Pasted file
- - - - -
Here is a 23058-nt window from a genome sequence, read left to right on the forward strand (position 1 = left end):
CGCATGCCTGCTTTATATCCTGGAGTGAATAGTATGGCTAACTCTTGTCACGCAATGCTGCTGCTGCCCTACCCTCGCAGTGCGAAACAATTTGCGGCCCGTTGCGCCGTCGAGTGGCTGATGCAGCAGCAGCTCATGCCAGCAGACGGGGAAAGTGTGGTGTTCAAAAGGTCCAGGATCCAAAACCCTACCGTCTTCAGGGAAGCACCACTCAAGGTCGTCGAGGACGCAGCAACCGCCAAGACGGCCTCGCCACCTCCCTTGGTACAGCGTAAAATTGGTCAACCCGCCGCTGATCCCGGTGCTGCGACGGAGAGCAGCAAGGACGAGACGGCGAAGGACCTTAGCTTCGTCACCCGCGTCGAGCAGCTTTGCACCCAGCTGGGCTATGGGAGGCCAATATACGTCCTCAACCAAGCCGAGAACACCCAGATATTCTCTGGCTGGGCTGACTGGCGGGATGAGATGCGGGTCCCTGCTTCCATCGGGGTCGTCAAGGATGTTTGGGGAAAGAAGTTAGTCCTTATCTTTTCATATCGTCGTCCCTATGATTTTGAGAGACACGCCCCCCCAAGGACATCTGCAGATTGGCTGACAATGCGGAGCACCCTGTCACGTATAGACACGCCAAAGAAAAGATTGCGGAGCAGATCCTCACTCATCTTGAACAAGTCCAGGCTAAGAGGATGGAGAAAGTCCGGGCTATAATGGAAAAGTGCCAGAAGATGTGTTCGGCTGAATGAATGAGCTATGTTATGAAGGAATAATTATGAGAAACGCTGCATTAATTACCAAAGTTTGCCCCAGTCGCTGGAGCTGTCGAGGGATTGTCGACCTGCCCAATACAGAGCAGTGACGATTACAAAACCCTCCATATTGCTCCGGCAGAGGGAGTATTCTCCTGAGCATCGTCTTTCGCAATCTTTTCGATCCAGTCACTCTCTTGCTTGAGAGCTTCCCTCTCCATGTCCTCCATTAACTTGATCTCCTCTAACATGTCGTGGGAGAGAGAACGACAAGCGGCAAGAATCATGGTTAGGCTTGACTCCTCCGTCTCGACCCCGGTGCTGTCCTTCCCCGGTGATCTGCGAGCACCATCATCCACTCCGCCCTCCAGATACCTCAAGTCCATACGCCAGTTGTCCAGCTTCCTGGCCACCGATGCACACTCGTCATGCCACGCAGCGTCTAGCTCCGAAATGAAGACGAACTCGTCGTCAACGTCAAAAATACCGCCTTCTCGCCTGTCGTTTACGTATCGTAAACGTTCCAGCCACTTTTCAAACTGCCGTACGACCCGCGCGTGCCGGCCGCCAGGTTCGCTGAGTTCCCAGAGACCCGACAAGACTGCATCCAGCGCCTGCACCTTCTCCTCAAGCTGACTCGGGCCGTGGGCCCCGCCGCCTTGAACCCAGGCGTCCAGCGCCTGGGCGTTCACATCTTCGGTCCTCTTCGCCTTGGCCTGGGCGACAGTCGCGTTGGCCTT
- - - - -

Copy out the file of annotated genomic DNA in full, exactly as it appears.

Here is a 23058-nt window from a genome sequence, read left to right on the forward strand (position 1 = left end):
CGCATGCCTGCTTTATATCCTGGAGTGAATAGTATGGCTAACTCTTGTCACGCAATGCTGCTGCTGCCCTACCCTCGCAGTGCGAAACAATTTGCGGCCCGTTGCGCCGTCGAGTGGCTGATGCAGCAGCAGCTCATGCCAGCAGACGGGGAAAGTGTGGTGTTCAAAAGGTCCAGGATCCAAAACCCTACCGTCTTCAGGGAAGCACCACTCAAGGTCGTCGAGGACGCAGCAACCGCCAAGACGGCCTCGCCACCTCCCTTGGTACAGCGTAAAATTGGTCAACCCGCCGCTGATCCCGGTGCTGCGACGGAGAGCAGCAAGGACGAGACGGCGAAGGACCTTAGCTTCGTCACCCGCGTCGAGCAGCTTTGCACCCAGCTGGGCTATGGGAGGCCAATATACGTCCTCAACCAAGCCGAGAACACCCAGATATTCTCTGGCTGGGCTGACTGGCGGGATGAGATGCGGGTCCCTGCTTCCATCGGGGTCGTCAAGGATGTTTGGGGAAAGAAGTTAGTCCTTATCTTTTCATATCGTCGTCCCTATGATTTTGAGAGACACGCCCCCCCAAGGACATCTGCAGATTGGCTGACAATGCGGAGCACCCTGTCACGTATAGACACGCCAAAGAAAAGATTGCGGAGCAGATCCTCACTCATCTTGAACAAGTCCAGGCTAAGAGGATGGAGAAAGTCCGGGCTATAATGGAAAAGTGCCAGAAGATGTGTTCGGCTGAATGAATGAGCTATGTTATGAAGGAATAATTATGAGAAACGCTGCATTAATTACCAAAGTTTGCCCCAGTCGCTGGAGCTGTCGAGGGATTGTCGACCTGCCCAATACAGAGCAGTGACGATTACAAAACCCTCCATATTGCTCCGGCAGAGGGAGTATTCTCCTGAGCATCGTCTTTCGCAATCTTTTCGATCCAGTCACTCTCTTGCTTGAGAGCTTCCCTCTCCATGTCCTCCATTAACTTGATCTCCTCTAACATGTCGTGGGAGAGAGAACGACAAGCGGCAAGAATCATGGTTAGGCTTGACTCCTCCGTCTCGACCCCGGTGCTGTCCTTCCCCGGTGATCTGCGAGCACCATCATCCACTCCGCCCTCCAGATACCTCAAGTCCATACGCCAGTTGTCCAGCTTCCTGGCCACCGATGCACACTCGTCATGCCACGCAGCGTCTAGCTCCGAAATGAAGACGAACTCGTCGTCAACGTCAAAAATACCGCCTTCTCGCCTGTCGTTTACGTATCGTAAACGTTCCAGCCACTTTTCAAACTGCCGTACGACCCGCGCGTGCCGGCCGCCAGGTTCGCTGAGTTCCCAGAGACCCGACAAGACTGCATCCAGCGCCTGCACCTTCTCCTCAAGCTGACTCGGGCCGTGGGCCCCGCCGCCTTGAACCCAGGCGTCCAGCGCCTGGGCGTTCACATCTTCGGTCCTCTTCGCCTTGGCCTGGGCGACAGTCGCGTTGGCCTT